The new Italian tactic came to dominate national football in the late 1970s and early 1980s and reached its height with the highly successful Giovanni Trapattoni's Juventus and the Italian national team coached by Enzo Bearzot,[14] mostly in their victory in the 1982 FIFA World Cup.[15] Classy and skilful Gaetano Scirea was the libero, Fulvio Collovati and tough tackling Claudio Gentile the centre backs, Antonio Cabrini the left wingback. Gabriele Oriali played as a holding midfielder, Marco Tardelli centre midfielder and Giancarlo Antognoni as playmaker.

Its popularity, however, eventually led to its undoing as Italian teams became predictable. Ernst Happel's Hamburg would expose some of the predictability of the style against Juventus with a defensive approach in the 1983 European Champions' Cup Final.[15] However, the Torinese side continued to employ this tactic system with great success over the next decade under the management of Trapattoni and his former goalkeeper Dino Zoff, winning two Italian Championships, two national cups, one Intercontinental Cup, one European Champions' Cup, one Cup Winners' Cup, two UEFA Cups and one UEFA Super Cup.[16]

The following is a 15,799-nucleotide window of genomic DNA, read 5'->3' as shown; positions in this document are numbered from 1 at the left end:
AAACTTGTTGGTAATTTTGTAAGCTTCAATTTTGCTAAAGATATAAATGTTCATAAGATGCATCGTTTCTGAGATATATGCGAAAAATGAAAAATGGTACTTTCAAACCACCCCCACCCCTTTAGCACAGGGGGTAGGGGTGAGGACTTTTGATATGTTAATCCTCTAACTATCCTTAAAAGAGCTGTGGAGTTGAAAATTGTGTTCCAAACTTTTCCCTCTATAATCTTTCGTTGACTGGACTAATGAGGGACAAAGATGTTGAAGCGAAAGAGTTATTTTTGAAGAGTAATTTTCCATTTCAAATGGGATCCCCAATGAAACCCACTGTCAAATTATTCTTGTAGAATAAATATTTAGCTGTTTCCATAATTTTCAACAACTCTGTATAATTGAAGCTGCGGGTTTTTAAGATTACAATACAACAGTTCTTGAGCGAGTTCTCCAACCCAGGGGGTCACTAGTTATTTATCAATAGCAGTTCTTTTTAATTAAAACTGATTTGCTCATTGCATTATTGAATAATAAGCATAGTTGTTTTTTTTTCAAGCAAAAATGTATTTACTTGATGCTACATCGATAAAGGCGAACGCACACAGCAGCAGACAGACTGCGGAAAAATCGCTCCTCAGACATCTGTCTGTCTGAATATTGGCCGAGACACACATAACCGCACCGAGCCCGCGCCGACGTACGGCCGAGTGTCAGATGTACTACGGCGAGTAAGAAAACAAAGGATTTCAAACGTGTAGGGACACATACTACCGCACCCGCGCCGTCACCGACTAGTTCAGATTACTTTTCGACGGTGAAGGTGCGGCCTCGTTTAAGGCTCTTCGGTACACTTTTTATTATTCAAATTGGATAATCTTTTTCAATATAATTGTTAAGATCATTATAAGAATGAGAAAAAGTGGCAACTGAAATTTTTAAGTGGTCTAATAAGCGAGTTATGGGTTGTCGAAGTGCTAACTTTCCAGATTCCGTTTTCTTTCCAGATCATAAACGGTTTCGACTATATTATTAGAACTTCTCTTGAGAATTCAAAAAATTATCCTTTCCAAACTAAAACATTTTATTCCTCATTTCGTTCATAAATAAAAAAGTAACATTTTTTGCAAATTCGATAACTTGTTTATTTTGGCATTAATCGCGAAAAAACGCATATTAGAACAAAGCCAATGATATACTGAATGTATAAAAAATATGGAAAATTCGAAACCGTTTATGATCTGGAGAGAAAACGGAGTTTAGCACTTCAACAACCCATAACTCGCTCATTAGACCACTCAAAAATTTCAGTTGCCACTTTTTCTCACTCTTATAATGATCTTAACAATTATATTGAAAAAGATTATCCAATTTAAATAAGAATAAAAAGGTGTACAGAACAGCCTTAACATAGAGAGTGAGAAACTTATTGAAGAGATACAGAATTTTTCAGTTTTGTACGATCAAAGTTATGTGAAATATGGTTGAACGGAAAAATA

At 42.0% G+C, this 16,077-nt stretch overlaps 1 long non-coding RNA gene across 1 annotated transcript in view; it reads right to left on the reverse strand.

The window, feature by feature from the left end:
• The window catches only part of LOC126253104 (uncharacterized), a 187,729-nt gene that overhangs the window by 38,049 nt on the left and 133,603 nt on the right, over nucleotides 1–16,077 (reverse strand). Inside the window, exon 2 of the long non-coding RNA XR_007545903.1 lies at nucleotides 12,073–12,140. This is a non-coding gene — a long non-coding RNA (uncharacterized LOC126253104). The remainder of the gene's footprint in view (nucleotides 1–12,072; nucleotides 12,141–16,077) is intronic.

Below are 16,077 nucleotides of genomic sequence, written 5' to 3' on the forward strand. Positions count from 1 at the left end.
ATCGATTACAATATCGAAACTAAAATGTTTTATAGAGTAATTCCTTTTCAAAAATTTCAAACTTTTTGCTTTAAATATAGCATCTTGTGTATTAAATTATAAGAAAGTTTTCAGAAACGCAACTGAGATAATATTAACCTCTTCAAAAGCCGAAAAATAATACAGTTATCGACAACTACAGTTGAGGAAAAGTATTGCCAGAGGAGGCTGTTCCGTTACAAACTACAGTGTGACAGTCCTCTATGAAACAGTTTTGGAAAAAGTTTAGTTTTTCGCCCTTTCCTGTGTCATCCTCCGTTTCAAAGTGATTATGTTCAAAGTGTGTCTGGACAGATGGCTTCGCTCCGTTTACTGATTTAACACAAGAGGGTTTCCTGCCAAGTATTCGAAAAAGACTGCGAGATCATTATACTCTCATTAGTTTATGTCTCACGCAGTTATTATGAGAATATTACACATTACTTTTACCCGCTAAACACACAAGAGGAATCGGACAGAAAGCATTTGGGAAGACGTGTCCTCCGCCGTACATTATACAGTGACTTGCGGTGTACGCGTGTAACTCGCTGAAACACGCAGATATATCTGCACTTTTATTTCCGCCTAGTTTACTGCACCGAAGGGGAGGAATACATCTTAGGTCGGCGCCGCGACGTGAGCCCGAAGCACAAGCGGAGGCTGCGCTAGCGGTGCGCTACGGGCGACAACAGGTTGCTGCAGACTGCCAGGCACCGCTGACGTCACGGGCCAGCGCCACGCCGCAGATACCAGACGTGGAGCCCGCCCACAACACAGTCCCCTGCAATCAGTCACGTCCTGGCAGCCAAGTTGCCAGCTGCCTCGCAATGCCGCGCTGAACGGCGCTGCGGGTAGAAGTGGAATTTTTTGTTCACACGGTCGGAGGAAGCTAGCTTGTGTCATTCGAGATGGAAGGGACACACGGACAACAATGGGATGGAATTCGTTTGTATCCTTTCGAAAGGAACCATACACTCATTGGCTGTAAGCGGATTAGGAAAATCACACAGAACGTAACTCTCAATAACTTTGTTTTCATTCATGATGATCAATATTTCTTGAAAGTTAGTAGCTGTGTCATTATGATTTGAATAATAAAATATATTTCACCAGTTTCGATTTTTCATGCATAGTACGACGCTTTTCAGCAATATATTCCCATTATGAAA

Tactical layout

In pure zonal defence, each player covers an area of the field; when a player moves outside that area, and when you move outside of this area, even fellow department shake to keep your team pretty short, and usually sided with the flexible and suitable for 4–4–2. However, if you have to deal with very skilled players, according to the Italian school, you'd rather have a man who acts in the area and one ready to fix any errors. Zona mista faithfully reproduces the defensive techniques and most of the formation of Catenaccio.